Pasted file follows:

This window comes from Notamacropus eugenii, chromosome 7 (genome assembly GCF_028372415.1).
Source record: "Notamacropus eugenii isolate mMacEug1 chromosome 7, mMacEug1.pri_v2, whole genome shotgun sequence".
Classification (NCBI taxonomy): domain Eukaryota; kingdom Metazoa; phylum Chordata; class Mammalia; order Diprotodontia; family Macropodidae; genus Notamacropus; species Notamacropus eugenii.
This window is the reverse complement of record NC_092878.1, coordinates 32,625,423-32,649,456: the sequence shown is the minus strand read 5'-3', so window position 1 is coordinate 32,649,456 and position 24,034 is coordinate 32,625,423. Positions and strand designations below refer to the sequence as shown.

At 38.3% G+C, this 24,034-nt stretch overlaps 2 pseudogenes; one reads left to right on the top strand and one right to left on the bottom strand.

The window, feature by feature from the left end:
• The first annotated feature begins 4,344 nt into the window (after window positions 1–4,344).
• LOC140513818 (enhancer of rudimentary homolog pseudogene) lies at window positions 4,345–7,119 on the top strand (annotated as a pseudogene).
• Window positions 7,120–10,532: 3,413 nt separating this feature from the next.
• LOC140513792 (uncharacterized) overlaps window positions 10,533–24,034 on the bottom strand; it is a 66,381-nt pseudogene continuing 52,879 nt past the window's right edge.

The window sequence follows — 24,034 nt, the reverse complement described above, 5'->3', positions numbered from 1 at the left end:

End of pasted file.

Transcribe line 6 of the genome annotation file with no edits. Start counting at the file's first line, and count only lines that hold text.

The window, feature by feature from the left end: